Determining the Hardness of Water


It is natural for water to contain minerals. These minerals can include calcium, magnesium and sodium. When water is in contact with soil and rocks it will dissolve the minerals within the soil and the rocks, which in turn harden the the water.

The hardness of water is measured by the concentration of calcium and magnesium in the water  – the level of hardness increases as the concentration of Calcium and Magnesium increases. The concentration of these minerals is a direct result of the types of soil and rock that the water comes in contact with and the length of time that it is in contact. This is because the rocks and soil inherently bear minerals such as Calcium and Magnesium. For instance, ground water that has spent years running through rivers and lakes will generally be quite ‘hard’; however the ‘hardest’ water will often be water that has come from a well. By contrast, fresh rain water will not have had time to absorb such minerals or not have been exposed to landscape that contains high levels of these minerals and will therefore be ‘soft’.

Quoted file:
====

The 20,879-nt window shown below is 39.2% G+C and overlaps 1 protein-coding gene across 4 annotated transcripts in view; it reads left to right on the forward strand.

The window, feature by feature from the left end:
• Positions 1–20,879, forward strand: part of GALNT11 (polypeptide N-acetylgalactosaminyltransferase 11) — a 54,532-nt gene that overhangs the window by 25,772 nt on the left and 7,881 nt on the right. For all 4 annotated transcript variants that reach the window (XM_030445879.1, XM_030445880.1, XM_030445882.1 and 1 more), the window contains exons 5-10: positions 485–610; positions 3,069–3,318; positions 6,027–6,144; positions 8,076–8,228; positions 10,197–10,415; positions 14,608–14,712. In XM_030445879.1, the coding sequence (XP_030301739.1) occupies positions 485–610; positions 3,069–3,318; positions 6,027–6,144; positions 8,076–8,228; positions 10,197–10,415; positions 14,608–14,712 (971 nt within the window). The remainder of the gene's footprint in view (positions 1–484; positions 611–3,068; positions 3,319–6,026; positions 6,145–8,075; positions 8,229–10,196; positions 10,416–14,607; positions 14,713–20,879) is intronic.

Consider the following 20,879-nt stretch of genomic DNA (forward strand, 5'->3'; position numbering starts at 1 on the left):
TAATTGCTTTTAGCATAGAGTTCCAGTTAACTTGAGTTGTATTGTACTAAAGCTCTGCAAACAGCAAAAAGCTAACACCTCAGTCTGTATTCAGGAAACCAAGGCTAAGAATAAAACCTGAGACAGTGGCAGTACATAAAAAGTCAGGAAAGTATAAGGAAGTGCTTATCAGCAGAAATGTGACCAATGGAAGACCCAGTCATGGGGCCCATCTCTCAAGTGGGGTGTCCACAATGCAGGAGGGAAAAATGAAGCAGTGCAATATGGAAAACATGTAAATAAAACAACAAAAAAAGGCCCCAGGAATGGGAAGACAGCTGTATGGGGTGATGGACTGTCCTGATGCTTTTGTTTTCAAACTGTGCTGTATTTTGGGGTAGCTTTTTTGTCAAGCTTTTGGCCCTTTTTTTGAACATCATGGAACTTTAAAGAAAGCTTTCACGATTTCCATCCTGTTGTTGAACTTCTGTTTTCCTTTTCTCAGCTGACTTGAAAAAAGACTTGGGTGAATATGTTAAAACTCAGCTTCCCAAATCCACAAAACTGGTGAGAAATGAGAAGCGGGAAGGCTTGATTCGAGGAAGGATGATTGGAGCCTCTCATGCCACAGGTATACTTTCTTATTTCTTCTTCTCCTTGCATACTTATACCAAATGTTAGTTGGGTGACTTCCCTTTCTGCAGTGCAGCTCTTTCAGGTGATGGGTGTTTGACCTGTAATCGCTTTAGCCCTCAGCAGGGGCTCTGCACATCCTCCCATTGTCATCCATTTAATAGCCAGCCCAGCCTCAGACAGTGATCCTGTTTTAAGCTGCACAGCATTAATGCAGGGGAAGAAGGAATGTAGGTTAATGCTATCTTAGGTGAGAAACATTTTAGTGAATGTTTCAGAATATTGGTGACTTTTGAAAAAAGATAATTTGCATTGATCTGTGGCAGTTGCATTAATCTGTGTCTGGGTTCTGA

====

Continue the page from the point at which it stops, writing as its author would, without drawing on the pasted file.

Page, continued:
The hardening of water occurs because water, being a solvent, dissolves and retains small amounts of minerals – most notably calcium and magnesium. These natural minerals are unable to be filtered out like suspended solids can, such as sand and grit.

Due to a myriad of factors including temperature, pH levels, etc. being used to determine the hardness of water, there is no numerical or adjective ranges that can accurately classify water hardness. In saying this, the United States Geological Survey (USGS) have put together the following guide to encourage country-wide standardization.

Adjective RatingHardness Range (ppm)
0 – 60Soft
61 – 120Moderately Hard
121 – 180Hard

The map below illustrates the concentration of hard water accorss the United States

Hardness of Water

Mean hardness as calcium carbonate at NASQAN water-monitoring sites during the 1975 water year. Colors represent streamflow from the hydrologic-unit area. Mape edited by USEPA, 2005. Modified from Briggs and others, 1977.